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As computer marketers boost their emphasis on home-market buyers, they've made major changes in their TV planning.

Commercials for these marketers targeting corporate customers once were found mainly on news shows, such as those airing on weekdays before 7 a.m. or on Sunday mornings.

Now, however, marketers are increasingly placing spots in*and spending more money on*wide-reach entertainment programming, such as sporting events and top 10 prime-time series.

"With the industry moving to the home market, your target is broadening," says Laura Dearborn, exec VP-media director at Saatchi & Saatchi Advertising, San Francisco.

"When you're looking at owning a PC, that's still a pretty broad group of people and it's getting bigger. So TV becomes more of an option than it was in the past."

An analysis of Competitive Media Reporting's MediaWatch data for the fourth quarter*the yearly quarter when high-tech marketers have spent the most money in TV, to reach holiday buyers*over the last three years reveals this shift.

Spending in prime-time by high-tech marketers rose from $11.9 million to $42.3 million from the fourth quarter of 1992 to the same quarter last year.

In the fourth quarter of 1992, the prime-time series with the most high-tech marketers' spots*outside of news magazines and sports programming*were NBC's "L.A. Law" and ABC's "Civil Wars," each with five. Four other general entertainment shows carried four spots apiece in that quarter.

But in he same period of 1994, the non-sports and non-news series with the most spots was Fox's "The X-Files," with 14. Two shows, ABC's "Coach" and NBC's "ER," had nine apiece.

Prime-time news shows and sports programming also saw an increase in computer-related spots. The number running on ABC's "Monday Night Football" has almost quadrupled from 10 in 1992 to 39 last year. CBS' "60 Minutes" and "Dateline NBC" also saw big gains in high-tech commercials.

In fact, the total number of computer-related commercials on prime-time series has jumped from 129 in the fourth quarter of 1992 to 251 in the same quarter last year.

Furthermore, the reduced emphasis on reaching business customers has altered the slate of non-prime-time shows purchased.

In the last quarter of 1992, ABC's "Nightline," "ABC News This Morning" and "NBC News at Sunrise" ran 297 spots, totaling $3 million, from high-tech marketers. But in the same period of 1994, these three programs combined for only 63 spots and $944,000 in ad expenditures from computer companies.

meanwhile, pro football coverage has scored big among high-tech marketers.

The number of spots on NFL game-day programming has jumped from 70 in the fourth quarter of 1992 to 223 in the same period last year, while quarterly spending skyrocketed from $5.5 million to $25.1 million.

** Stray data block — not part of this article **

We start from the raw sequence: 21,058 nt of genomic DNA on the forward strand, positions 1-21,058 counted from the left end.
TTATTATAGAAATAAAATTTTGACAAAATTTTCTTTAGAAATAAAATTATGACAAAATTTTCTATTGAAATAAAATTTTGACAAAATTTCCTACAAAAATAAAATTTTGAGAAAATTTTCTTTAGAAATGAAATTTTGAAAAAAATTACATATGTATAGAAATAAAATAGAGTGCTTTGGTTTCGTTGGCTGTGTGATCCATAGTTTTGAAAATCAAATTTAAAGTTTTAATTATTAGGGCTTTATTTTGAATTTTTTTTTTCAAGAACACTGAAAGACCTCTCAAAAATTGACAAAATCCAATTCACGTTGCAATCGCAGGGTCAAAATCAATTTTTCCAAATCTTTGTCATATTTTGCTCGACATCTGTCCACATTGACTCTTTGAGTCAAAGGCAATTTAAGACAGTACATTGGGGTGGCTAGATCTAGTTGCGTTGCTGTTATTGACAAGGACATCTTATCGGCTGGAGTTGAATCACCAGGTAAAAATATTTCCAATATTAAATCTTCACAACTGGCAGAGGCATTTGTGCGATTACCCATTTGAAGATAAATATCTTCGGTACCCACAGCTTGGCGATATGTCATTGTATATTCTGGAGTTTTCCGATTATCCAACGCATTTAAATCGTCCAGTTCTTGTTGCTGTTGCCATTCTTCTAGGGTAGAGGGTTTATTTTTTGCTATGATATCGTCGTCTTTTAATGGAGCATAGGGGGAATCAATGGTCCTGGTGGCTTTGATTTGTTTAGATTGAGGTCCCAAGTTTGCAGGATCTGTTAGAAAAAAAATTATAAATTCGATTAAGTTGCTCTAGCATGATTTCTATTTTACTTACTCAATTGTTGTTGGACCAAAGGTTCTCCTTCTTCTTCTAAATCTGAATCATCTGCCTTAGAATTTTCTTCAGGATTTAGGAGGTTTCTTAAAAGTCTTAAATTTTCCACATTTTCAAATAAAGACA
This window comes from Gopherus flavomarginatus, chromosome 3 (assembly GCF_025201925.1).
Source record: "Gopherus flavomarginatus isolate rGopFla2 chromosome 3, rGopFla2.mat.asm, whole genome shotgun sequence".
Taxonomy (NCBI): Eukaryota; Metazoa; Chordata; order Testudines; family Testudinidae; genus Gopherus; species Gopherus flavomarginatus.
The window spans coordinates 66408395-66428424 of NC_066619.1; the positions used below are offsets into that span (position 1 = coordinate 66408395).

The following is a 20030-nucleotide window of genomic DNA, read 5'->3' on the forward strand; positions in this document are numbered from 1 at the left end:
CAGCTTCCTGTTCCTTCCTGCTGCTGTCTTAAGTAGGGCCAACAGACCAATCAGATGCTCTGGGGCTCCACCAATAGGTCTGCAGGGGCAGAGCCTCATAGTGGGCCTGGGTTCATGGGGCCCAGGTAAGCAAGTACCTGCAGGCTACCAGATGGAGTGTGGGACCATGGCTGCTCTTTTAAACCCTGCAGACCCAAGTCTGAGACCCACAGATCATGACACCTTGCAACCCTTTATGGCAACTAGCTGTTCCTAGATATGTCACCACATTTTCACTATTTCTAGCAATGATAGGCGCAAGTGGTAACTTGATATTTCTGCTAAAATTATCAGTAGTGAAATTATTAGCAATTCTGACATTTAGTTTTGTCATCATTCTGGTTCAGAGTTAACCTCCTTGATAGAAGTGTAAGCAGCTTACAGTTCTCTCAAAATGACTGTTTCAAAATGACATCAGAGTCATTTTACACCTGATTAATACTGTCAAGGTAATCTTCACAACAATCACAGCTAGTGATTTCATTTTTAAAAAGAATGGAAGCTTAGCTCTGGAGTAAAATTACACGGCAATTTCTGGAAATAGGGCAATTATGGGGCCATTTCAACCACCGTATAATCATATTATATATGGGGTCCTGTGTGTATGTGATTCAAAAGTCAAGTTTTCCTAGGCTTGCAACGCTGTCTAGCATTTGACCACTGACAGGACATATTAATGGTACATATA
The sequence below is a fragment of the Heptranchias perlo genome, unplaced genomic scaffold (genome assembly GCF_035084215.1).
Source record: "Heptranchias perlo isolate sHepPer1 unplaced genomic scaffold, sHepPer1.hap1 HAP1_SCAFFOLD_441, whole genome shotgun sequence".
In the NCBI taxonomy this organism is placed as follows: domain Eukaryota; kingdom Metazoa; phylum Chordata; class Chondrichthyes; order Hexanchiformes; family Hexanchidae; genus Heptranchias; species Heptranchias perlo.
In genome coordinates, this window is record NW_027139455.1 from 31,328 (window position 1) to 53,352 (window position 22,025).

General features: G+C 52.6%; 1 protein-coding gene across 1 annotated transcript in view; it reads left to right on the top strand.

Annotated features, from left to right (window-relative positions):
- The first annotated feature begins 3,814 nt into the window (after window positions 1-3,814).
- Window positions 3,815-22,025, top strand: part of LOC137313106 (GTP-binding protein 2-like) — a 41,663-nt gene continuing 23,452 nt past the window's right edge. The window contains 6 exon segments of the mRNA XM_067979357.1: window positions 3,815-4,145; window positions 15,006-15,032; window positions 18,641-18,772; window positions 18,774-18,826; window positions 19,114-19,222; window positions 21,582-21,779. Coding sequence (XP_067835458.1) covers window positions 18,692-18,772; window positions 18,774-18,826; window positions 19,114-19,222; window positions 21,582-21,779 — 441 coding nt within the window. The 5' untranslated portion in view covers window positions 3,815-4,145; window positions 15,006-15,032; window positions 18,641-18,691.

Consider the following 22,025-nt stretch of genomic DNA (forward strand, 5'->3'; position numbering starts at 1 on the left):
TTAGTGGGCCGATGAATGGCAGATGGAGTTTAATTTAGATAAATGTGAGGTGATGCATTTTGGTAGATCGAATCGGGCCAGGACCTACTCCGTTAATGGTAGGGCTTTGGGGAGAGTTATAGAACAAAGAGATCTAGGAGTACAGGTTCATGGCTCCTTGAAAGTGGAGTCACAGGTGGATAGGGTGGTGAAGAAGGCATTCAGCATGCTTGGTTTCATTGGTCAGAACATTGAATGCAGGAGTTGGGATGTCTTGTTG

Also making gains: late-night comedy and talk shows. Fourth-quarter spending by high-tech marketers has jumped from $68,000 in 1992 to $1.4 million in 1993 and $1.8 million last year.

"AS far as sports and prime time, those are the high-rated shows that for any marketer, it's primo property," says Phil Frank, VP-associate media director, Ammirati & Puris/Lintas, New York. The agency handles Compaq Computer Corp. and Epson America.

The change in network TV usage reflects not just a broadening of the target market but also an influx of new ad dollars into this segment. Total fourth-quarter network TV spending by high-tech marketers jumped from $27.6 million in 1992 to $80.5 million last year.

"In large part, this category is beginning to mirror other categories in its expansion. In reality, it's just trying to bring these companies to a more massive audience," Mr. Frank says.

With high-tech marketers allocating more money to TV, agency media planners are using proprietary methods of manipulating data from syndicated market researchers or other sources to create their TV plans.

However, media department executives say they still need to be selective in where they can put client dollars.

"It's not like we're Procter & Gamble and we're doing... 50 points a day, 16 points in early fringe, etc. For the most part, we're still doing selective TV and looking at programs to match our demos," says Scott Daly, VP-media director at Hajjar/Kaufman, Marina Del Rey, Calif., agency for the Canon USA computer printer.

Mr. Daly says Canon's target audience is different from other printer marketers in that it targets the "So-Home"user*small office and home*and not the "SoHo"customer*small office at home.

As a result, he says, Canon spots are found on various programs, from mass-audience shows like NBC's "Friends" to programs that do better with mothers, like NBC's "Sisters," to family-oriented shows like ABC's Friday lineup.

To select shows for client Apple Computer, the media department at BBDO Worldwide, Los Angeles, analyzes Apple's product registration-card database and syndicated research.

Using different lifestyle clustering techniques, planners there can link program ratings directly to finite clusters of people who are buying Apple computers, says Kristina Allen, BBDO exec VP-media services & business development.

"We left the demo era of targeting three years ago and just run these analyses," Ms. Allen says. "It has to do with lifestyles, consumer households as a whole and everything that goes into a profile rather than just age or income or education."

The influx of dollars from high-tech marketers with new or expanded TV ad campaigns, such as Microsoft Corp., should mean the fourth quarter of 1995 will show another spending increase.

"The earliest adopters in the home market were probably those who worked at home. Now we're finding the whole family is using computers," Mr. Daly says. "We target moms, dads, even kids as influences. There are 3-year-olds using computers now."

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